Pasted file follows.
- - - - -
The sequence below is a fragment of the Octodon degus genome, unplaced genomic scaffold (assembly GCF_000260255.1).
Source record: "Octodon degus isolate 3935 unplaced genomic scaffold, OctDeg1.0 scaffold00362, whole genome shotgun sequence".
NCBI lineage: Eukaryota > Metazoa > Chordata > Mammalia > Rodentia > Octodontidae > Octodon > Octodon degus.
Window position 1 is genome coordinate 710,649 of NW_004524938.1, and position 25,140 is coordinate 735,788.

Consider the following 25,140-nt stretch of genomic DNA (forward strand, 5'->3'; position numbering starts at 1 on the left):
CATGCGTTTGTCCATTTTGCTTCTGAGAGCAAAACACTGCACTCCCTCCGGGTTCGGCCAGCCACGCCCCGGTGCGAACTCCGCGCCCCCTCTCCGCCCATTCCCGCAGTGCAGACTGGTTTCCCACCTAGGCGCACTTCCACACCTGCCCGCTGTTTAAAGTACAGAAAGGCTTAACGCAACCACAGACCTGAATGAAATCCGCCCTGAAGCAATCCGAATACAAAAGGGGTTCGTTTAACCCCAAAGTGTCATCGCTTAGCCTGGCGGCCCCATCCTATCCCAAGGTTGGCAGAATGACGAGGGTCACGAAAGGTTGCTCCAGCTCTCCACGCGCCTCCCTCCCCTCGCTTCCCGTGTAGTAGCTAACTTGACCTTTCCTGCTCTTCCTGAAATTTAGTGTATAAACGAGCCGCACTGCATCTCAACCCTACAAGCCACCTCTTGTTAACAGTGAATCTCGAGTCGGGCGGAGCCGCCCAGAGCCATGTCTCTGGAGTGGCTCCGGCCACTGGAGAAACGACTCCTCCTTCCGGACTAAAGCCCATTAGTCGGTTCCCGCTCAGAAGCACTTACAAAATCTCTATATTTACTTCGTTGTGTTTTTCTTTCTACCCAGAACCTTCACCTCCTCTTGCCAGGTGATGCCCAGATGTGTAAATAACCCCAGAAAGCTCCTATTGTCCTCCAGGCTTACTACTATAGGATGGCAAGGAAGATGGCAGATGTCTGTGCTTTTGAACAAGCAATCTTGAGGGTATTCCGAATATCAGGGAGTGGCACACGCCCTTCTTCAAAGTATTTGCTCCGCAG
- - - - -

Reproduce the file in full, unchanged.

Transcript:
The sequence below is a fragment of the Octodon degus genome, unplaced genomic scaffold (assembly GCF_000260255.1).
Source record: "Octodon degus isolate 3935 unplaced genomic scaffold, OctDeg1.0 scaffold00362, whole genome shotgun sequence".
NCBI lineage: Eukaryota > Metazoa > Chordata > Mammalia > Rodentia > Octodontidae > Octodon > Octodon degus.
Window position 1 is genome coordinate 710,649 of NW_004524938.1, and position 25,140 is coordinate 735,788.

Consider the following 25,140-nt stretch of genomic DNA (forward strand, 5'->3'; position numbering starts at 1 on the left):
CATGCGTTTGTCCATTTTGCTTCTGAGAGCAAAACACTGCACTCCCTCCGGGTTCGGCCAGCCACGCCCCGGTGCGAACTCCGCGCCCCCTCTCCGCCCATTCCCGCAGTGCAGACTGGTTTCCCACCTAGGCGCACTTCCACACCTGCCCGCTGTTTAAAGTACAGAAAGGCTTAACGCAACCACAGACCTGAATGAAATCCGCCCTGAAGCAATCCGAATACAAAAGGGGTTCGTTTAACCCCAAAGTGTCATCGCTTAGCCTGGCGGCCCCATCCTATCCCAAGGTTGGCAGAATGACGAGGGTCACGAAAGGTTGCTCCAGCTCTCCACGCGCCTCCCTCCCCTCGCTTCCCGTGTAGTAGCTAACTTGACCTTTCCTGCTCTTCCTGAAATTTAGTGTATAAACGAGCCGCACTGCATCTCAACCCTACAAGCCACCTCTTGTTAACAGTGAATCTCGAGTCGGGCGGAGCCGCCCAGAGCCATGTCTCTGGAGTGGCTCCGGCCACTGGAGAAACGACTCCTCCTTCCGGACTAAAGCCCATTAGTCGGTTCCCGCTCAGAAGCACTTACAAAATCTCTATATTTACTTCGTTGTGTTTTTCTTTCTACCCAGAACCTTCACCTCCTCTTGCCAGGTGATGCCCAGATGTGTAAATAACCCCAGAAAGCTCCTATTGTCCTCCAGGCTTACTACTATAGGATGGCAAGGAAGATGGCAGATGTCTGTGCTTTTGAACAAGCAATCTTGAGGGTATTCCGAATATCAGGGAGTGGCACACGCCCTTCTTCAAAGTATTTGCTCCGCAG